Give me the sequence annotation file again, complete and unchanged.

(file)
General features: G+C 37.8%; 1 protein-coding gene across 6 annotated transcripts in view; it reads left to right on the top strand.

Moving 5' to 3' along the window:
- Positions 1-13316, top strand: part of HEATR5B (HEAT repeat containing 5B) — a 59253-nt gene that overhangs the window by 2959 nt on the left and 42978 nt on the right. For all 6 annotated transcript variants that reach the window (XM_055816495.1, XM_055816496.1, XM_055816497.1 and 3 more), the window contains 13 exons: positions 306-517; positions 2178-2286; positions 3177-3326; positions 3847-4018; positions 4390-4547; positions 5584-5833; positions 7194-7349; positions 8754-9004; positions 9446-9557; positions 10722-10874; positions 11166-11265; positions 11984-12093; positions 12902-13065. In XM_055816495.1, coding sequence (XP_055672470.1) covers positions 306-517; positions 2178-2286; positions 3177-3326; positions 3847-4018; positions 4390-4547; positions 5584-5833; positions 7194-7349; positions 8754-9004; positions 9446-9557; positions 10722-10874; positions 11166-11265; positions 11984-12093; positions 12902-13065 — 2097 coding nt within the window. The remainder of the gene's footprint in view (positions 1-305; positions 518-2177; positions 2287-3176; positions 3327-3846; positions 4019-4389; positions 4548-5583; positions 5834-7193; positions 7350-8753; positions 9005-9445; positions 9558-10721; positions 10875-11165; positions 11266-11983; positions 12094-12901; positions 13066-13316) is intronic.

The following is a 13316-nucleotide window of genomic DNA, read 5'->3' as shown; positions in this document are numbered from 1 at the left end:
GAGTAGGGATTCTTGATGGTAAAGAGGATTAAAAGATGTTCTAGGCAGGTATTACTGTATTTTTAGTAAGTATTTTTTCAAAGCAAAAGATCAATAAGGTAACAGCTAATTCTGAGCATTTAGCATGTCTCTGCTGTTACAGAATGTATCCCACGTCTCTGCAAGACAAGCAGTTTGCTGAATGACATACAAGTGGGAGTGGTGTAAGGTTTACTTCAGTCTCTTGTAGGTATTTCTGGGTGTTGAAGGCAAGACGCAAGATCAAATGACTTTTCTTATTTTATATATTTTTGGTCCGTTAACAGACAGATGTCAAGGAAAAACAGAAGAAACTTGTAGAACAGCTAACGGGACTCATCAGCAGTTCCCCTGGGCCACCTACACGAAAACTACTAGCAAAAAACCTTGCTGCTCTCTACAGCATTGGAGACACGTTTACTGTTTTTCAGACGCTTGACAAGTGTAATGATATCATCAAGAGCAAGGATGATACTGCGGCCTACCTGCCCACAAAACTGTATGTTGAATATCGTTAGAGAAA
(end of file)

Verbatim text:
General features: G+C 37.8%; 1 protein-coding gene across 6 annotated transcripts in view; it reads left to right on the top strand.

Moving 5' to 3' along the window:
- Positions 1-13316, top strand: part of HEATR5B (HEAT repeat containing 5B) — a 59253-nt gene that overhangs the window by 2959 nt on the left and 42978 nt on the right. For all 6 annotated transcript variants that reach the window (XM_055816495.1, XM_055816496.1, XM_055816497.1 and 3 more), the window contains 13 exons: positions 306-517; positions 2178-2286; positions 3177-3326; positions 3847-4018; positions 4390-4547; positions 5584-5833; positions 7194-7349; positions 8754-9004; positions 9446-9557; positions 10722-10874; positions 11166-11265; positions 11984-12093; positions 12902-13065. In XM_055816495.1, coding sequence (XP_055672470.1) covers positions 306-517; positions 2178-2286; positions 3177-3326; positions 3847-4018; positions 4390-4547; positions 5584-5833; positions 7194-7349; positions 8754-9004; positions 9446-9557; positions 10722-10874; positions 11166-11265; positions 11984-12093; positions 12902-13065 — 2097 coding nt within the window. The remainder of the gene's footprint in view (positions 1-305; positions 518-2177; positions 2287-3176; positions 3327-3846; positions 4019-4389; positions 4548-5583; positions 5834-7193; positions 7350-8753; positions 9005-9445; positions 9558-10721; positions 10875-11165; positions 11266-11983; positions 12094-12901; positions 13066-13316) is intronic.

The following is a 13316-nucleotide window of genomic DNA, read 5'->3' as shown; positions in this document are numbered from 1 at the left end:
GAGTAGGGATTCTTGATGGTAAAGAGGATTAAAAGATGTTCTAGGCAGGTATTACTGTATTTTTAGTAAGTATTTTTTCAAAGCAAAAGATCAATAAGGTAACAGCTAATTCTGAGCATTTAGCATGTCTCTGCTGTTACAGAATGTATCCCACGTCTCTGCAAGACAAGCAGTTTGCTGAATGACATACAAGTGGGAGTGGTGTAAGGTTTACTTCAGTCTCTTGTAGGTATTTCTGGGTGTTGAAGGCAAGACGCAAGATCAAATGACTTTTCTTATTTTATATATTTTTGGTCCGTTAACAGACAGATGTCAAGGAAAAACAGAAGAAACTTGTAGAACAGCTAACGGGACTCATCAGCAGTTCCCCTGGGCCACCTACACGAAAACTACTAGCAAAAAACCTTGCTGCTCTCTACAGCATTGGAGACACGTTTACTGTTTTTCAGACGCTTGACAAGTGTAATGATATCATCAAGAGCAAGGATGATACTGCGGCCTACCTGCCCACAAAACTGTATGTTGAATATCGTTAGAGAAA